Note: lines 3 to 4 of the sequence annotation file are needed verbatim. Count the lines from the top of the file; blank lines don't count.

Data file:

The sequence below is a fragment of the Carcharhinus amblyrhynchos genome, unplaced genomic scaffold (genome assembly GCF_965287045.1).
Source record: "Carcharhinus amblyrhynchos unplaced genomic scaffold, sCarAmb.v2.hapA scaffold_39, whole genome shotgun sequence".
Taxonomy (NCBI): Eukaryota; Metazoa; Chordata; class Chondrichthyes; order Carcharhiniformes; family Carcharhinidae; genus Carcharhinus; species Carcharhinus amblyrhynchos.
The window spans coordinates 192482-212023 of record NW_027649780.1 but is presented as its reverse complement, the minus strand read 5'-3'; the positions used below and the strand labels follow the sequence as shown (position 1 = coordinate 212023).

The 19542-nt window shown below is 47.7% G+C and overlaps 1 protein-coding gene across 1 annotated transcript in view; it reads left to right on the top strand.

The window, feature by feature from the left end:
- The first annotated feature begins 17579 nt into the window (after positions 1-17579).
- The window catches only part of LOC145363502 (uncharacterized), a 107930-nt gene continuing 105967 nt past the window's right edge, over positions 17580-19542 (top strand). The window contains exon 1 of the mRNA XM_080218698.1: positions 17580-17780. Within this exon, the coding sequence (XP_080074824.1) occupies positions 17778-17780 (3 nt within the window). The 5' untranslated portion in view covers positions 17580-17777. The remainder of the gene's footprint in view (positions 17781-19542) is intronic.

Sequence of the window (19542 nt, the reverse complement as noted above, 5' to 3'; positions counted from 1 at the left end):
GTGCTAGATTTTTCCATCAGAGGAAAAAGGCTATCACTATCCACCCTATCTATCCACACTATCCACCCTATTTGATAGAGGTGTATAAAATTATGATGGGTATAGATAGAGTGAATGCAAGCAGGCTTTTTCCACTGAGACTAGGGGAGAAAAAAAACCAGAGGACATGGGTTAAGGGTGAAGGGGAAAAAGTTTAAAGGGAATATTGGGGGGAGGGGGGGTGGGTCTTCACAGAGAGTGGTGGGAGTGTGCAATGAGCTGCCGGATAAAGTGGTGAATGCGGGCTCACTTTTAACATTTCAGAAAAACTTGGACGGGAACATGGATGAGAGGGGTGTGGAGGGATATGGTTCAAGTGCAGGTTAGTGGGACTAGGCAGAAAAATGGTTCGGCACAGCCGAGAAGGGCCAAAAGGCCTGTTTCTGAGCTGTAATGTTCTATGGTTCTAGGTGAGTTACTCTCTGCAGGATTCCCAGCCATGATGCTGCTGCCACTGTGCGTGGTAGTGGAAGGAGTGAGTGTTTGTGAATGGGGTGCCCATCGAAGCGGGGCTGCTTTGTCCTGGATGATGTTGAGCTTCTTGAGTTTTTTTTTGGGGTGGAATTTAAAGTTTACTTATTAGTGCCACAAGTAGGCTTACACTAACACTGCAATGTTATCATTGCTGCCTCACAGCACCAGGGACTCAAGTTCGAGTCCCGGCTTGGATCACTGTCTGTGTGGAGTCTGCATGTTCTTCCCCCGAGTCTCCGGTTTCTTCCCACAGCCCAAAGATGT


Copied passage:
Taxonomy (NCBI): Eukaryota; Metazoa; Chordata; class Chondrichthyes; order Carcharhiniformes; family Carcharhinidae; genus Carcharhinus; species Carcharhinus amblyrhynchos.
The window spans coordinates 192482-212023 of record NW_027649780.1 but is presented as its reverse complement, the minus strand read 5'-3'; the positions used below and the strand labels follow the sequence as shown (position 1 = coordinate 212023).